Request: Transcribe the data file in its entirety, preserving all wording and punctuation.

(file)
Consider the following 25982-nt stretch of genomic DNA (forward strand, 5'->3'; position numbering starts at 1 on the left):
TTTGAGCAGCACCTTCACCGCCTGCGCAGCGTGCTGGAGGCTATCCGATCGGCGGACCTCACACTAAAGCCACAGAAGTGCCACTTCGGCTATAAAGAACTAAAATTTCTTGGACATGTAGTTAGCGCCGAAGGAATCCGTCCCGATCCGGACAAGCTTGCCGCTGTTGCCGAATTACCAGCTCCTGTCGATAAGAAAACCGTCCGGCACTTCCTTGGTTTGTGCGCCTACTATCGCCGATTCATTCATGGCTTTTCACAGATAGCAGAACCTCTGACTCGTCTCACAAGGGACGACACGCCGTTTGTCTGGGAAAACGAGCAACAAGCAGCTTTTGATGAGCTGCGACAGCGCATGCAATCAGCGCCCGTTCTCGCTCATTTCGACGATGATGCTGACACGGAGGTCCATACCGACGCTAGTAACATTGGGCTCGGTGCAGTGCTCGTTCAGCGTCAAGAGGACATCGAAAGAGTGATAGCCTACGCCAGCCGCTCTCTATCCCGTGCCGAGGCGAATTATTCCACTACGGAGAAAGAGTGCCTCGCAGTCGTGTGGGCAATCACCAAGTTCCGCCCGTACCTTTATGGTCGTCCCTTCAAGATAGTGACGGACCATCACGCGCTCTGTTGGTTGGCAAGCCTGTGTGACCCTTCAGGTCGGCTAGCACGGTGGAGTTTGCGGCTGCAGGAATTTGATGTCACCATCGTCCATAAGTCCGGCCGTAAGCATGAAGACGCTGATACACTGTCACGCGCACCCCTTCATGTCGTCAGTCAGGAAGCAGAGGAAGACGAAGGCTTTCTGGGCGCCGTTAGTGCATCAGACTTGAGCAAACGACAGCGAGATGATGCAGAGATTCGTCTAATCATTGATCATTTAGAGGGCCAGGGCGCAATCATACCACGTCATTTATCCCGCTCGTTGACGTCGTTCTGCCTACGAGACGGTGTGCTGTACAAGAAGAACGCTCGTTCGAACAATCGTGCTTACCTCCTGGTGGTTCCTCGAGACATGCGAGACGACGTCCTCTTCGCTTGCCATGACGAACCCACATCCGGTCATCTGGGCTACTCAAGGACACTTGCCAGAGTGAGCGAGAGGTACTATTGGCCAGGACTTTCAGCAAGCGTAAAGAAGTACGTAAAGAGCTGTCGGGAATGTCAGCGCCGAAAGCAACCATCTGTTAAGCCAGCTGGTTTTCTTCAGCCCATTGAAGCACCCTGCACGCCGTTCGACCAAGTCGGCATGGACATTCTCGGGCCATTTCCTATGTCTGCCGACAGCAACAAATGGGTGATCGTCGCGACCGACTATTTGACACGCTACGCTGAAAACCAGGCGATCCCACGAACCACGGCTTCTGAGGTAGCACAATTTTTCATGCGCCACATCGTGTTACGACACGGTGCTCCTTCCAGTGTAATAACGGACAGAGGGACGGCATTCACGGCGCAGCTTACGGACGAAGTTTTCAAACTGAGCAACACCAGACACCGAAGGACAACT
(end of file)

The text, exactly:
Consider the following 25982-nt stretch of genomic DNA (forward strand, 5'->3'; position numbering starts at 1 on the left):
TTTGAGCAGCACCTTCACCGCCTGCGCAGCGTGCTGGAGGCTATCCGATCGGCGGACCTCACACTAAAGCCACAGAAGTGCCACTTCGGCTATAAAGAACTAAAATTTCTTGGACATGTAGTTAGCGCCGAAGGAATCCGTCCCGATCCGGACAAGCTTGCCGCTGTTGCCGAATTACCAGCTCCTGTCGATAAGAAAACCGTCCGGCACTTCCTTGGTTTGTGCGCCTACTATCGCCGATTCATTCATGGCTTTTCACAGATAGCAGAACCTCTGACTCGTCTCACAAGGGACGACACGCCGTTTGTCTGGGAAAACGAGCAACAAGCAGCTTTTGATGAGCTGCGACAGCGCATGCAATCAGCGCCCGTTCTCGCTCATTTCGACGATGATGCTGACACGGAGGTCCATACCGACGCTAGTAACATTGGGCTCGGTGCAGTGCTCGTTCAGCGTCAAGAGGACATCGAAAGAGTGATAGCCTACGCCAGCCGCTCTCTATCCCGTGCCGAGGCGAATTATTCCACTACGGAGAAAGAGTGCCTCGCAGTCGTGTGGGCAATCACCAAGTTCCGCCCGTACCTTTATGGTCGTCCCTTCAAGATAGTGACGGACCATCACGCGCTCTGTTGGTTGGCAAGCCTGTGTGACCCTTCAGGTCGGCTAGCACGGTGGAGTTTGCGGCTGCAGGAATTTGATGTCACCATCGTCCATAAGTCCGGCCGTAAGCATGAAGACGCTGATACACTGTCACGCGCACCCCTTCATGTCGTCAGTCAGGAAGCAGAGGAAGACGAAGGCTTTCTGGGCGCCGTTAGTGCATCAGACTTGAGCAAACGACAGCGAGATGATGCAGAGATTCGTCTAATCATTGATCATTTAGAGGGCCAGGGCGCAATCATACCACGTCATTTATCCCGCTCGTTGACGTCGTTCTGCCTACGAGACGGTGTGCTGTACAAGAAGAACGCTCGTTCGAACAATCGTGCTTACCTCCTGGTGGTTCCTCGAGACATGCGAGACGACGTCCTCTTCGCTTGCCATGACGAACCCACATCCGGTCATCTGGGCTACTCAAGGACACTTGCCAGAGTGAGCGAGAGGTACTATTGGCCAGGACTTTCAGCAAGCGTAAAGAAGTACGTAAAGAGCTGTCGGGAATGTCAGCGCCGAAAGCAACCATCTGTTAAGCCAGCTGGTTTTCTTCAGCCCATTGAAGCACCCTGCACGCCGTTCGACCAAGTCGGCATGGACATTCTCGGGCCATTTCCTATGTCTGCCGACAGCAACAAATGGGTGATCGTCGCGACCGACTATTTGACACGCTACGCTGAAAACCAGGCGATCCCACGAACCACGGCTTCTGAGGTAGCACAATTTTTCATGCGCCACATCGTGTTACGACACGGTGCTCCTTCCAGTGTAATAACGGACAGAGGGACGGCATTCACGGCGCAGCTTACGGACGAAGTTTTCAAACTGAGCAACACCAGACACCGAAGGACAACT